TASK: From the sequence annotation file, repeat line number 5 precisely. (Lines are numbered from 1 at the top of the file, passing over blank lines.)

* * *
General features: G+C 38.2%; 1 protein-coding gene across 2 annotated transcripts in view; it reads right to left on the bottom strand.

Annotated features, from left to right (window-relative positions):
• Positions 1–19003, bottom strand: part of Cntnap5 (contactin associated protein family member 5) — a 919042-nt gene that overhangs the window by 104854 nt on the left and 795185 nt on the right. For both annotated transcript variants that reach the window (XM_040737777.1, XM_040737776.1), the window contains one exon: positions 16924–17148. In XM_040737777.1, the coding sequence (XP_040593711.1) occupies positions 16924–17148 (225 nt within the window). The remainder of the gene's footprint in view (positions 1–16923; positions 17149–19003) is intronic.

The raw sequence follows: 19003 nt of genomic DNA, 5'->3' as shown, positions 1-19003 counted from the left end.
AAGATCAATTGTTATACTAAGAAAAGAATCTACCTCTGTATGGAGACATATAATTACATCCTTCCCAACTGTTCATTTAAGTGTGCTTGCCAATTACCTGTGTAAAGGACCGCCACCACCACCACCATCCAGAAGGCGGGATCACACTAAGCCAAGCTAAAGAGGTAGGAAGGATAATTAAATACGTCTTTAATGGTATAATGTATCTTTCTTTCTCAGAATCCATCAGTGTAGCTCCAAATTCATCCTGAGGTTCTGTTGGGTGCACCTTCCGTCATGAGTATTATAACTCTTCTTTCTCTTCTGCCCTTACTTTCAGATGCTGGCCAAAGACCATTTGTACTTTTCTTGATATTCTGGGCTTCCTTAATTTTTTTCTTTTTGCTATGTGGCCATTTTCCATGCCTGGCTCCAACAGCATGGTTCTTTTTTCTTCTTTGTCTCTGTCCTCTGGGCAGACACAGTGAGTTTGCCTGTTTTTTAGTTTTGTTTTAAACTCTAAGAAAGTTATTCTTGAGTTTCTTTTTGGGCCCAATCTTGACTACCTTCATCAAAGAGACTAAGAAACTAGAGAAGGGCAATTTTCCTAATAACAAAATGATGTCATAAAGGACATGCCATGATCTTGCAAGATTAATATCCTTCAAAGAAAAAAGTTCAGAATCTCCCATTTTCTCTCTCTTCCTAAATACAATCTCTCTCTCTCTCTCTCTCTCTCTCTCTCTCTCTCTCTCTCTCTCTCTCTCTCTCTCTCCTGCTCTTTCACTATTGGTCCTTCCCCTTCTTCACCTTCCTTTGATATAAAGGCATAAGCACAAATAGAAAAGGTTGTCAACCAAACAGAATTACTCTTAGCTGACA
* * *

AAGATCAATTGTTATACTAAGAAAAGAATCTACCTCTGTATGGAGACATATAATTACATCCTTCCCAACTGTTCATTTAAGTGTGCTTGCCAATTACCTGTGTAAAGGACCGCCACCACCACCACCATCCAGAAGGCGGGATCACACTAAGCCAAGCTAAAGAGGTAGGAAGGATAATTAAATACGTCTTTAATGGTATAATGTATCTTTCTTTCTCAGAATCCATCAGTGTAGCTCCAAATTCATCCTGAGGTTCTGTTGGGTGCACCTTCCGTCATGAGTATTATAACTCTTCTTTCTCTTCTGCCCTTACTTTCAGATGCTGGCCAAAGACCATTTGTACTTTTCTTGATATTCTGGGCTTCCTTAATTTTTTTCTTTTTGCTATGTGGCCATTTTCCATGCCTGGCTCCAACAGCATGGTTCTTTTTTCTTCTTTGTCTCTGTCCTCTGGGCAGACACAGTGAGTTTGCCTGTTTTTTAGTTTTGTTTTAAACTCTAAGAAAGTTATTCTTGAGTTTCTTTTTGGGCCCAATCTTGACTACCTTCATCAAAGAGACTAAGAAACTAGAGAAGGGCAATTTTCCTAATAACAAAATGATGTCATAAAGGACATGCCATGATCTTGCAAGATTAATATCCTTCAAAGAAAAAAGTTCAGAATCTCCCATTTTCTCTCTCTTCCTAAATACAATCTCTCTCTCTCTCTCTCTCTCTCTCTCTCTCTCTCTCTCTCTCTCTCTCTCTCTCTCTCCTGCTCTTTCACTATTGGTCCTTCCCCTTCTTCACCTTCCTTTGATATAAAGGCATAAGCACAAATAGAAAAGGTTGTCAACCAAACAGAATTACTCTTAGCTGACA